Apache’s caching is a great feature to improve website speed as well as reduce server load, thereby improve website performance. You can easily setup Apache content caching with a few lines. Here’s how to configure Apache Cache in Ubuntu
How to Configure Apache Cache in Ubuntu
Here are the steps to enable Apache cache in Ubuntu. After you configure Apache cache, you may want to use a reporting software to monitor the key metrics about your website/application such as signups, traffic, sales, revenue, etc. using dashboards & charts, to ensure everything is working well and spot issues quickly.
1. Install Apache Cache
Open terminal and run the following commands to install Apache modules
sudo apt-get update sudo apt-get install apache2-utils
2. Enable Apache cache modules
sudo a2enmod cache sudo a2enmod cache_disk sudo a2enmod expires sudo a2enmod headers
Bonus read: How To Enable mod_ssl in Apache
3. Restart Apache Web Server
sudo systemctl restart apache2
4. Update Virtual Hosts Configuration
There are many ways to configure Apache cache. However, it is advisable to enable Apache cache on a domain-by-domain basis. For this, you can open your domain (e.g example.com) virtual host configuration file
sudo vi /etc/apache2/sites-available/example.com.conf
If you want to do it across your entire Apache web server, or you don’t use virtual hosts, then you can update Apache server configuration file.
sudo vi /etc/apache2/sites-available/000-default.conf
Scroll to the bottom of the file and add the following lines just before line </VirtualHost>
CacheQuickHandler off CacheLock on CacheLockPath /tmp/mod_cache-lock CacheLockMaxAge 5 CacheIgnoreHeaders Set-Cookie CacheEnable disk CacheHeader on CacheDefaultExpire 800 CacheMaxExpire 64000 CacheIgnoreNoLastMod On ExpiresActive on ExpiresDefault A300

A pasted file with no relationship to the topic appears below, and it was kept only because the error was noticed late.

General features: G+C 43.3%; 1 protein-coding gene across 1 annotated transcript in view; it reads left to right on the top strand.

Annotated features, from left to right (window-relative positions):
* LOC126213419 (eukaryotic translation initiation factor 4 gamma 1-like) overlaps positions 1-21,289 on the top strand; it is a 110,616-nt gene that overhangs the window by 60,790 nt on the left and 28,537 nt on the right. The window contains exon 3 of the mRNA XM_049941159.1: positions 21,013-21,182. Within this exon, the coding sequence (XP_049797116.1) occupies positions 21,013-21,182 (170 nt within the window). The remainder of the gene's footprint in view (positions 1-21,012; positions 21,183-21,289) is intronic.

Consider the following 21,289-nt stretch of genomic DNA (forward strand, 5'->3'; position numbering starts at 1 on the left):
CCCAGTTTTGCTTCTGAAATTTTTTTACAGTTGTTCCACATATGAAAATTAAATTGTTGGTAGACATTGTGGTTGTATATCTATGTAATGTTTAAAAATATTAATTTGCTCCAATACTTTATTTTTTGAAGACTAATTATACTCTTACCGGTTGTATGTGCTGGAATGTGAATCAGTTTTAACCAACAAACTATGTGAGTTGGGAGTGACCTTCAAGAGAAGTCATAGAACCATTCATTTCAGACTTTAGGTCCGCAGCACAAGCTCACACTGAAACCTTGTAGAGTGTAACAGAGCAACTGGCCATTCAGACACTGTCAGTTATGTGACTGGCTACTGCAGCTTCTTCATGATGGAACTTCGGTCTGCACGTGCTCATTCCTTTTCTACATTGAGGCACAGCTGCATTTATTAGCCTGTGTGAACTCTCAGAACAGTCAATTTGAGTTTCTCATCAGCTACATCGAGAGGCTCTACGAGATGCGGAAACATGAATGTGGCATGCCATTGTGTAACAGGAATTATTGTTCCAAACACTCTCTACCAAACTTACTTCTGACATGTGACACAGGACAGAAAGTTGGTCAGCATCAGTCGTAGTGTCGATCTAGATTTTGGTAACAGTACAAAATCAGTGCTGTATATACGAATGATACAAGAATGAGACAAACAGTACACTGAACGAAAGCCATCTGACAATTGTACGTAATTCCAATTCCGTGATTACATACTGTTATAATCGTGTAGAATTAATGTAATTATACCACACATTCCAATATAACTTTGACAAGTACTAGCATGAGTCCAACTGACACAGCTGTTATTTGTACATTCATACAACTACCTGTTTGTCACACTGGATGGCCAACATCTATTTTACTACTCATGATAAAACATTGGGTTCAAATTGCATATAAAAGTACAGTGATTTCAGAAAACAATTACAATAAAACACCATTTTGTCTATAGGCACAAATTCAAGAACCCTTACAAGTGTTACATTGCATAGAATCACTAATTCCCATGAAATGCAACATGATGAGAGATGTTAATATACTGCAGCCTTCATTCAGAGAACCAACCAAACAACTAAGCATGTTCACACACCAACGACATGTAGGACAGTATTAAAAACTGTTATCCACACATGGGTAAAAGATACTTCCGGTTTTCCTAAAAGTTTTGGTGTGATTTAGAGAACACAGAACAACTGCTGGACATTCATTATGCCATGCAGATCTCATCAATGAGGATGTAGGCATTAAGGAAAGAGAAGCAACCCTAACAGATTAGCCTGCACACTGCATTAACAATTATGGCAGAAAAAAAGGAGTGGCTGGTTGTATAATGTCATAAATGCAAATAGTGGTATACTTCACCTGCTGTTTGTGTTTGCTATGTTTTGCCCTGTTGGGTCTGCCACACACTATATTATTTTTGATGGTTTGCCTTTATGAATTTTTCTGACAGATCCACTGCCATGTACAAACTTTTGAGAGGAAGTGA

Save and Exit File. There are 2 ways to configure Apache cache. If you set the 1st line above, that is,
then Cache will be located behind the server. In this case, each request will reach Apache server and only then hit the cache. This is useful in case you want to do some kind of authentication before sending response.
If you set,
then Cache will be placed before the server. In this case, the request will first hit the cache. If there is no/expired cache entry, then the request will be sent to server.
Bonus Read: How to Redirect 404 to URL using .htaccess
5. Test Apache Configuration
Test Apache configuration for errors.
sudo apachectl configtest
6. Restart Apache Web Server
If there are no errors, restart Apache web server to enable cache.
sudo systemctl restart apache2
7. Test Apache Cache
You can test Apache cache by viewing the contents of directory where cache is being stored.
ls -la /var/cache/apache2/mod_cache_disk/
Initially, you will see very few entries in Apache cache location. As your website visitors browse your website, this directory will grow over time. If you want to clear Apache cache, simply delete the contents of the above folder.
If Apache cache doesn’t work properly for you, then you can always disable Apache cache.
By the way, if you want to create charts & dashboards to monitor your business or website, you can try Ubiq. We offer a 14-day free trial.